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MASON: IPS should support talented teachers

May 23, 2015

viewpoint-mason-madelineLast year in April, I was mistakenly “fired.” I was in my third year of teaching at Harshman Magnet Middle School in Indianapolis Public Schools. My name appeared on a list sent out in error, releasing teachers based on the old “last in, first out” practice.

I’m thankful the policy doesn’t exist in IPS anymore, but the incident became a turning point in how I feel toward my job and district. In the two days it took to sort out the mess, I began researching new teaching jobs in places like Washington, Warren and Lawrence townships.

The most shocking things I learned had to do with the salary difference. Early and mid-career teachers in IPS typically earn 20 percent to 30 percent less than teachers with similar experience in the other districts.

I started thinking about my future and my past of paying thousands of dollars toward loans for the education I received to become a teacher. I also asked myself why keeping great teachers isn’t one of our district’s top priorities.

This isn’t just about me or us getting paid more, or about the hundreds of other IPS teachers who are in financial need of a deserved pay increase after six years. It’s about the direct impact this issue has on our students and the quality of our schools.

Last year, my school alone lost four high-quality teachers to other districts and jobs due to finances. IPS lost approximately 140 teachers. We started the school year with the 140 positions open; 70 remain unfilled. Shortridge High School has only one certified math teacher.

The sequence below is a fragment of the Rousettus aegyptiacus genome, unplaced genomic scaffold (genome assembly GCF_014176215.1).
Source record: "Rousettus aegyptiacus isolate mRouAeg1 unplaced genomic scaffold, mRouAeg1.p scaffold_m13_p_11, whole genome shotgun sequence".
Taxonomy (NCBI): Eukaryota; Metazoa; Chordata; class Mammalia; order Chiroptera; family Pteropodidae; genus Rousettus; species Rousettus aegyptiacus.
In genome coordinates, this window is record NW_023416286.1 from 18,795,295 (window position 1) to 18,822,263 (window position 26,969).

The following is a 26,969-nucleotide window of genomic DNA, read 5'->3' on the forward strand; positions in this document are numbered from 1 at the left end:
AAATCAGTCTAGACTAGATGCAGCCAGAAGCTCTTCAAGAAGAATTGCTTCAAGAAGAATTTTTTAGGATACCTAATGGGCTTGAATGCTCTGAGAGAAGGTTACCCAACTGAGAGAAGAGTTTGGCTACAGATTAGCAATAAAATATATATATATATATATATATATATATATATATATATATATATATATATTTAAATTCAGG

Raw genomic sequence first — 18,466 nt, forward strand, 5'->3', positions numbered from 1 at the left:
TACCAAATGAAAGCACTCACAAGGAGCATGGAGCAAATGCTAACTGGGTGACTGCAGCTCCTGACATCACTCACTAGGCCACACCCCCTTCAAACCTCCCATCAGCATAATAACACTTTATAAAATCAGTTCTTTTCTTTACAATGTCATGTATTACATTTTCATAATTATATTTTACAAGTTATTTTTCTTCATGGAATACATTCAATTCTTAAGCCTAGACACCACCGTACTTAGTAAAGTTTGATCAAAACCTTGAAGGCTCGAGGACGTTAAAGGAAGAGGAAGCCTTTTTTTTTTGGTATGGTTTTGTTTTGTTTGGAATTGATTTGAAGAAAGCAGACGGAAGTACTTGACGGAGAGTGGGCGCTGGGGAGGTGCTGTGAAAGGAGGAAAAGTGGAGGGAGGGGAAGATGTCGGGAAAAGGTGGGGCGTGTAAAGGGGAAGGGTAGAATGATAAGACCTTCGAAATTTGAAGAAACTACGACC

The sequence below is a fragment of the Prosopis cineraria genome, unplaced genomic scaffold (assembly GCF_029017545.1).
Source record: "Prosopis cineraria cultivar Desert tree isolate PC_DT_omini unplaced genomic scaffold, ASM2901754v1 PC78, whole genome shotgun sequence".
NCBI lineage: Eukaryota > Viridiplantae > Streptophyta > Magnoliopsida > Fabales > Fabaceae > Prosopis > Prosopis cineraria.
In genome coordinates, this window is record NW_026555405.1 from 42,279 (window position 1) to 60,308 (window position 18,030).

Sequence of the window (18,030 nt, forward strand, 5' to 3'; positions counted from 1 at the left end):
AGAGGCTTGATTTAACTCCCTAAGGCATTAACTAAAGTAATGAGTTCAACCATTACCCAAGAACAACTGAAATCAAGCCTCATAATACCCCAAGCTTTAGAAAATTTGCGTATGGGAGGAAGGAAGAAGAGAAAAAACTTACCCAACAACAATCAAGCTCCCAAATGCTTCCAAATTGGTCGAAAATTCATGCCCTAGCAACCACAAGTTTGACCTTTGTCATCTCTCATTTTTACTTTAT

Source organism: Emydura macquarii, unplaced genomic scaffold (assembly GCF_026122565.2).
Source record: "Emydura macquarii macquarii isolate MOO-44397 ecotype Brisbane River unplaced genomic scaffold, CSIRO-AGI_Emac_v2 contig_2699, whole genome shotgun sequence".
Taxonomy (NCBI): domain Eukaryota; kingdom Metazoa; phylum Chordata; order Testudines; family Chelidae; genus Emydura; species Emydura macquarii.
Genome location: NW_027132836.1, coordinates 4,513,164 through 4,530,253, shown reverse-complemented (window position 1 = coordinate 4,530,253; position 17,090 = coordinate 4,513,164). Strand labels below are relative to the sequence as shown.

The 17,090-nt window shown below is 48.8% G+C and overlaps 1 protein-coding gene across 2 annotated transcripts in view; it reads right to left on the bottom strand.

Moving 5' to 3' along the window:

IPS can and should do better.

IPS has made progress in many areas. In one year, we have raised our report card rating, put effective leaders into our schools, set new district goals and priorities, and created teacher leadership positions district-wide. I am, in fact, one of the teachers filling this new role.

We need to keep the momentum going strong by prioritizing high-quality teachers.

All of this is why I chose to be part of a new teacher-led campaign called Elevate IPS, whose goal is to ensure that students have access to high-quality teachers. The campaign’s mission is to make IPS a more desirable place to work by providing teachers with fair and competitive salaries. This will not only enable our district to retain talented teachers, but will also help make IPS a top choice for new talent.

Elevate IPS empowers teachers to move away from complaining in the hallways or having gripe-fests in the teacher’s lounge, and instead channels the hope that we have for our district into action.

We chose the name Elevate IPS because it’s not just about the pay. It’s about keeping great people in our schools. It’s about elevating the teaching profession, elevating the quality of instruction happening in our classrooms, elevating student learning, and elevating IPS.

All the positive changes that have been and will continue to be implemented in the coming years cannot be effective in the long run if great teachers are not kept in classrooms.

With the future of more than 30,000 of the city’s students in our hands, IPS administration has a duty and a responsibility to prioritize ensuring that great teachers come, that great teachers stay, and that the education we offer our children is of the quality they deserve.•

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Mason teaches Spanish at Harshman Magnet Middle School in Indianapolis Public Schools. She is a leader of the Elevate IPS campaign. Send comments on this column to ibjedit@ibj.com.

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